6. 6. Content<br />ENGAGE QUICKLY THROUGH GREAT CONTENT <br /><ul><li>Is it interesting?
  7. 7. Does it entice users to want to explore more of what your library has to offer?</li></ul>DOES IT HAVE A COMPELLING CALL TO ACTION?<br /><ul><li>Your homepage should give users something to do
  8. 8. Does it stimulate patrons to read, share and participate?</li></ul>Invite users to “Tag” books to help them find popular materials: romance, humour, ghosts, spy stories, science fiction, mystery, thrillers, detectives<br />Chapman, Cameron. (2009). Social Network Design: Examples and best practices. <br />In Smashing Magazine. Retrieved from http://www.smashingmagazine.com/2009/07/13/social-network-design-examples-and-best-practices/<br />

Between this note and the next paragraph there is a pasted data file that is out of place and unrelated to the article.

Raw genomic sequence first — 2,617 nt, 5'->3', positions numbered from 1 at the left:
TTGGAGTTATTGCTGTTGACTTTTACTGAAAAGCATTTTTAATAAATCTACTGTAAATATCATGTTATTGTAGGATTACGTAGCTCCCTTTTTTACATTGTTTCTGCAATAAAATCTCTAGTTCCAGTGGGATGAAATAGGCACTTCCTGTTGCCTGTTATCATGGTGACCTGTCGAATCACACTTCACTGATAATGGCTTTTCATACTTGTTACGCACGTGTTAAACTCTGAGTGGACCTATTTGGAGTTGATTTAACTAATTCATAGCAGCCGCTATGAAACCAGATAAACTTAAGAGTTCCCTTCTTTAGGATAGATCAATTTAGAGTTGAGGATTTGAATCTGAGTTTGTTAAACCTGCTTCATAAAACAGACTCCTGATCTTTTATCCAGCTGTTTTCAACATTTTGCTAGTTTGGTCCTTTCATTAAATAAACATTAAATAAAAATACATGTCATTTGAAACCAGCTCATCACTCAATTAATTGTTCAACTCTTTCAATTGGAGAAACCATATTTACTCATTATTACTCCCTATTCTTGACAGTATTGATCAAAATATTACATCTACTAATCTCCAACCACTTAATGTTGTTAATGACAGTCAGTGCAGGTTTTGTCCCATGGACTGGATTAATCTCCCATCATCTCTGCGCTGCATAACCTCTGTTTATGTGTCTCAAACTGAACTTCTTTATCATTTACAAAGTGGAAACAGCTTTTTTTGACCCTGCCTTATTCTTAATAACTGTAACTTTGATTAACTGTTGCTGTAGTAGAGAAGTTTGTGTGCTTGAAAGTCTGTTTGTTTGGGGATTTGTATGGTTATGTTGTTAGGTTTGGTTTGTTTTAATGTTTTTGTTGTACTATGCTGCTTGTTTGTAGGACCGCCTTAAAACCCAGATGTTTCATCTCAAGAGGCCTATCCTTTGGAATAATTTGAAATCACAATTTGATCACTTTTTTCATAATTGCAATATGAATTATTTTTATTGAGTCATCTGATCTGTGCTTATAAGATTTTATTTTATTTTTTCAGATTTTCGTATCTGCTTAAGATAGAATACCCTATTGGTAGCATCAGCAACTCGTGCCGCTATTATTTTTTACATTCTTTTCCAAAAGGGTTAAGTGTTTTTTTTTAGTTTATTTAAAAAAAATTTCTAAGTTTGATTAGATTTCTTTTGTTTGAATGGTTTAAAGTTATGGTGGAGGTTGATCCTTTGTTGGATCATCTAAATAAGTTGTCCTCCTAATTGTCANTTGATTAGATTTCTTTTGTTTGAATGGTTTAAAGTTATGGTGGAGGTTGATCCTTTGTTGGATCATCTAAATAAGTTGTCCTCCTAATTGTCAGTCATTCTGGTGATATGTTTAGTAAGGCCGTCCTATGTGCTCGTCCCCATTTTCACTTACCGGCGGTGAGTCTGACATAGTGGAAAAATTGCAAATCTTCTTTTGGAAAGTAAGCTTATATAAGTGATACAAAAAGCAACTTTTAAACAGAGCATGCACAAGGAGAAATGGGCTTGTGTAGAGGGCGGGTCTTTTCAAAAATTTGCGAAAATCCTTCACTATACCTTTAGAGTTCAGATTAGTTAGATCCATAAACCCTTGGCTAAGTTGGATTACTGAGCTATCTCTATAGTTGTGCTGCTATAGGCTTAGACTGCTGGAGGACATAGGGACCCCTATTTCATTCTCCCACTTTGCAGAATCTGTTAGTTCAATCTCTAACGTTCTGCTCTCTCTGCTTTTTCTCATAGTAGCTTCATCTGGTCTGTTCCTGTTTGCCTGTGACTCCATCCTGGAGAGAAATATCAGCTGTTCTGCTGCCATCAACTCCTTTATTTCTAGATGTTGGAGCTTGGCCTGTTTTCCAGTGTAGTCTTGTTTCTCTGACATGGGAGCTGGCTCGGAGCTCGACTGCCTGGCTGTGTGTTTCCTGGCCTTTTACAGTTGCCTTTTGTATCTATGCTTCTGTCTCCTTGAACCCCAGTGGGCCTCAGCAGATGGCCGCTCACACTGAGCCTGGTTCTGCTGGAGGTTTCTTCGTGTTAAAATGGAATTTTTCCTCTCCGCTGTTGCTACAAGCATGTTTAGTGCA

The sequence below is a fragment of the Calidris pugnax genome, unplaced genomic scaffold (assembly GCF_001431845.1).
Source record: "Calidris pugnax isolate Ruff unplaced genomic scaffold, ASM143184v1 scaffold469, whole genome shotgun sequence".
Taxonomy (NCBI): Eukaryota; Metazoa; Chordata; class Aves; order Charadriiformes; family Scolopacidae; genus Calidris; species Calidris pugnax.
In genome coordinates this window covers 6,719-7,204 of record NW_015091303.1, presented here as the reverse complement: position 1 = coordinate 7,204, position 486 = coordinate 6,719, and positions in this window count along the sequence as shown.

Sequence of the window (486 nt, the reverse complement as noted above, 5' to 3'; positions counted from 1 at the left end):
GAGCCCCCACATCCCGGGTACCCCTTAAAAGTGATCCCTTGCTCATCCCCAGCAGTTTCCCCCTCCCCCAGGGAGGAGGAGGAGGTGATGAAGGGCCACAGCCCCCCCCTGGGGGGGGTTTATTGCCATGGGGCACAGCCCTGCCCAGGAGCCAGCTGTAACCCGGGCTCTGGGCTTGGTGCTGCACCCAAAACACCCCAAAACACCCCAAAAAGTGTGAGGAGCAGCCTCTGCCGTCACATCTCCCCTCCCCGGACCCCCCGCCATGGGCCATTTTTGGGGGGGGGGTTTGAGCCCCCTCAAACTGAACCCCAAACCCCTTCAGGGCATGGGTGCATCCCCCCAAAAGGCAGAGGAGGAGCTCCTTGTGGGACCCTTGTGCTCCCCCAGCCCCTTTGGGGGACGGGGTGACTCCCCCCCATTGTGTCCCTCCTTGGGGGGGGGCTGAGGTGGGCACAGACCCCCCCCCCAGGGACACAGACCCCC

9. 9. SegmentationCreate different web pages to suit major patron groups<br />“Offer youth the opportunities to create and interact within this space we call ‘the library’”<br />Create a Facebook fan page and invite them to contribute <br />“Truly involving teens means giving them a variety of tools to create their own stories and interact with others”<br />Make a book trailer, video or podcast <br />Teenagers<br />Matthews, Brian. (2009). Web design matters: Ten essentials for any library site. Library Journal, (15). Retrieved from http://www.libraryjournal.com/article/CA6634712.html/industryid=47126<br />Farkas, M.G. (2007). What will work @your library. In Social software in libraries: building collaboration, communication and community online. p.237. Medford, N.J. : Information Today, Inc.<br />